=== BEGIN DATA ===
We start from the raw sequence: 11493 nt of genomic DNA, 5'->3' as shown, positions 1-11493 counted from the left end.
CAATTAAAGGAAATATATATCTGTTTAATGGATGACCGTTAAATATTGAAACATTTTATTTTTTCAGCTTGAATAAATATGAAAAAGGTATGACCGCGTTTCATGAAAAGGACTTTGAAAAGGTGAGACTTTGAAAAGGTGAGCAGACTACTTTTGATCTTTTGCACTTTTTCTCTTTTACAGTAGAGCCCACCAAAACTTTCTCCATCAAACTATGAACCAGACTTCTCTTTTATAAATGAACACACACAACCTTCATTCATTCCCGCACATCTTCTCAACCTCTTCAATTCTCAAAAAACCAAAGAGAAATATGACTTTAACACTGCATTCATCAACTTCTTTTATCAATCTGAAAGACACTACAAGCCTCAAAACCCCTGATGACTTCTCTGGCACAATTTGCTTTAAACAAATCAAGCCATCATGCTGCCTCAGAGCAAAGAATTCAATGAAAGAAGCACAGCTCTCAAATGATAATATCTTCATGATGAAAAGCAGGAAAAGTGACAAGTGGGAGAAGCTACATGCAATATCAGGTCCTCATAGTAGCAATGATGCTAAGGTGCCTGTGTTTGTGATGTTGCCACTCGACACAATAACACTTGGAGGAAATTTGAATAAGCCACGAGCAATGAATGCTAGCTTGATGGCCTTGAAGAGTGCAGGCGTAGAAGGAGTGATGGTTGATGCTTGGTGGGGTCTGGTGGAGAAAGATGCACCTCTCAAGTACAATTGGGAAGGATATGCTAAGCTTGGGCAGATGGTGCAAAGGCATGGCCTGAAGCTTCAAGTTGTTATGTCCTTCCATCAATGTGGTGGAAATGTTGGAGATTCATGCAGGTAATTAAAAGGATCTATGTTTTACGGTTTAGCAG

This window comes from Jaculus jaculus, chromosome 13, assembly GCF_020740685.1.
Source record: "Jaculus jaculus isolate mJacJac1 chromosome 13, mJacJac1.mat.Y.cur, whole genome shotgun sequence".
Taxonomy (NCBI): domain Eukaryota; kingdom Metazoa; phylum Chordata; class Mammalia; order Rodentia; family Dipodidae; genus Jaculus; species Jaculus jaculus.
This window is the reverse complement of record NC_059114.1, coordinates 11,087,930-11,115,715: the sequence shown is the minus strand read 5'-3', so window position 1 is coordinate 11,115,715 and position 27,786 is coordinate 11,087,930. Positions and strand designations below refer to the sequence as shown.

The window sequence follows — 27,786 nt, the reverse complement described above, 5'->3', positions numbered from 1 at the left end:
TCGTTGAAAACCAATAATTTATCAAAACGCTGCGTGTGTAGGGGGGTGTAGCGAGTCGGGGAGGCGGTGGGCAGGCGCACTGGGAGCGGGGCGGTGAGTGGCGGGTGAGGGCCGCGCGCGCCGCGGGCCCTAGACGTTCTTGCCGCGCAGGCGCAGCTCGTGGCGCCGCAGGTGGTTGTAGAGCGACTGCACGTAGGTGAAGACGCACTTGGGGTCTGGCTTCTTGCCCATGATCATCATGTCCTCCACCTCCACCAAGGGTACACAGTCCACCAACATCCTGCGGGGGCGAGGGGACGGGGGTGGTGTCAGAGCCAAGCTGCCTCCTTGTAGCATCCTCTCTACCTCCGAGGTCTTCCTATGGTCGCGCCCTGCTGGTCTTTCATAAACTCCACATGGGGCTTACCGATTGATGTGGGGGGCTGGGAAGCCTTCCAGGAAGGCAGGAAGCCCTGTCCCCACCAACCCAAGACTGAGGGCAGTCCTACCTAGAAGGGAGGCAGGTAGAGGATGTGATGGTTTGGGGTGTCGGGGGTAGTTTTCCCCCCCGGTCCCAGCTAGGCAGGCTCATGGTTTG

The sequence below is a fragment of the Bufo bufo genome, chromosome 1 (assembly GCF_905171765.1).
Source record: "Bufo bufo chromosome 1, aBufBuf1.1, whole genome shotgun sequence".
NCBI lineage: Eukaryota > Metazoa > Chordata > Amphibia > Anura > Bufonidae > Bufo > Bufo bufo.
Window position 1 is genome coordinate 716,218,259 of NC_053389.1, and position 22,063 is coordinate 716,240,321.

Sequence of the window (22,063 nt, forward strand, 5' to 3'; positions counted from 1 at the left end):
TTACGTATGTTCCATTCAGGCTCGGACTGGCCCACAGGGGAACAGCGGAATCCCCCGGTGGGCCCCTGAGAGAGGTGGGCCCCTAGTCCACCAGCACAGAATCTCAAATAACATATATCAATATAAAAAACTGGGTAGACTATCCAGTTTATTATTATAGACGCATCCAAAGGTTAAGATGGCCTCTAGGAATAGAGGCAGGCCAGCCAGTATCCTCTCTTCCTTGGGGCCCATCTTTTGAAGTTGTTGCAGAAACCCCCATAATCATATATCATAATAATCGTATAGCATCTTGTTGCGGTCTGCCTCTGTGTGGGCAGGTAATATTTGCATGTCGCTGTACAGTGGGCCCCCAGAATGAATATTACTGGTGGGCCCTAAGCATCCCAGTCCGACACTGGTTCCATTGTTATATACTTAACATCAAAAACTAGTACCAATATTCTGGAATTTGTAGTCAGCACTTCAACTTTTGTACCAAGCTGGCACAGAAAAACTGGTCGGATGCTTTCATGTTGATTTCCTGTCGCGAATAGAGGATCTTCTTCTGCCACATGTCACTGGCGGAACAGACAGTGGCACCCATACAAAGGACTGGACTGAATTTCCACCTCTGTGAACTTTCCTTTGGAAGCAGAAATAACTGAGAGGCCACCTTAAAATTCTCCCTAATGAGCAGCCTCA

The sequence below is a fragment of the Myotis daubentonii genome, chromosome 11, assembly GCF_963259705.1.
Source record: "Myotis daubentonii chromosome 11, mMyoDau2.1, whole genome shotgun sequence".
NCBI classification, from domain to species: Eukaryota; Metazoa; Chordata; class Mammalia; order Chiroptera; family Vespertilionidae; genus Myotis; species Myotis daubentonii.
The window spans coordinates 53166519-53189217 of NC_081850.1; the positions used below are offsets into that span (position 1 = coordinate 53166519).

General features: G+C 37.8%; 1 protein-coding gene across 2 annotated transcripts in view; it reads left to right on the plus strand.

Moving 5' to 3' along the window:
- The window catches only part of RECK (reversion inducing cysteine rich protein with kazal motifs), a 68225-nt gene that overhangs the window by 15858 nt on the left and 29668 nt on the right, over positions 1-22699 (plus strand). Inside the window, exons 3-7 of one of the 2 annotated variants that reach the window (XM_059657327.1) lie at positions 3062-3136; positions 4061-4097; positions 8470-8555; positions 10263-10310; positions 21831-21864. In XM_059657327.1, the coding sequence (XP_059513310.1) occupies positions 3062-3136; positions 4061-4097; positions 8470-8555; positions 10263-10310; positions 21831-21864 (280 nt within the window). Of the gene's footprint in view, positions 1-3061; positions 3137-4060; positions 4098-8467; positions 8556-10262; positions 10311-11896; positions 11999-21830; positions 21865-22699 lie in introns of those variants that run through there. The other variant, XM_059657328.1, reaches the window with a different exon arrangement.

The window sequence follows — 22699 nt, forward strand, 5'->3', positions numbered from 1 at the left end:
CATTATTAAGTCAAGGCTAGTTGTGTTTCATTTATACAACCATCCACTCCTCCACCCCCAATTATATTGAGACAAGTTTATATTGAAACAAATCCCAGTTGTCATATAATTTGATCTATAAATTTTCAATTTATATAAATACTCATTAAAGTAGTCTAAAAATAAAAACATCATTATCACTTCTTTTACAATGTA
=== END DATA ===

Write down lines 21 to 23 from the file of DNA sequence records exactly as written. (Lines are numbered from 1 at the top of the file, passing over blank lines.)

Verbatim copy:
- The window catches only part of RECK (reversion inducing cysteine rich protein with kazal motifs), a 68225-nt gene that overhangs the window by 15858 nt on the left and 29668 nt on the right, over positions 1-22699 (plus strand). Inside the window, exons 3-7 of one of the 2 annotated variants that reach the window (XM_059657327.1) lie at positions 3062-3136; positions 4061-4097; positions 8470-8555; positions 10263-10310; positions 21831-21864. In XM_059657327.1, the coding sequence (XP_059513310.1) occupies positions 3062-3136; positions 4061-4097; positions 8470-8555; positions 10263-10310; positions 21831-21864 (280 nt within the window). Of the gene's footprint in view, positions 1-3061; positions 3137-4060; positions 4098-8467; positions 8556-10262; positions 10311-11896; positions 11999-21830; positions 21865-22699 lie in introns of those variants that run through there. The other variant, XM_059657328.1, reaches the window with a different exon arrangement.

The window sequence follows — 22699 nt, forward strand, 5'->3', positions numbered from 1 at the left end:
CATTATTAAGTCAAGGCTAGTTGTGTTTCATTTATACAACCATCCACTCCTCCACCCCCAATTATATTGAGACAAGTTTATATTGAAACAAATCCCAGTTGTCATATAATTTGATCTATAAATTTTCAATTTATATAAATACTCATTAAAGTAGTCTAAAAATAAAAACATCATTATCACTTCTTTTACAATGTA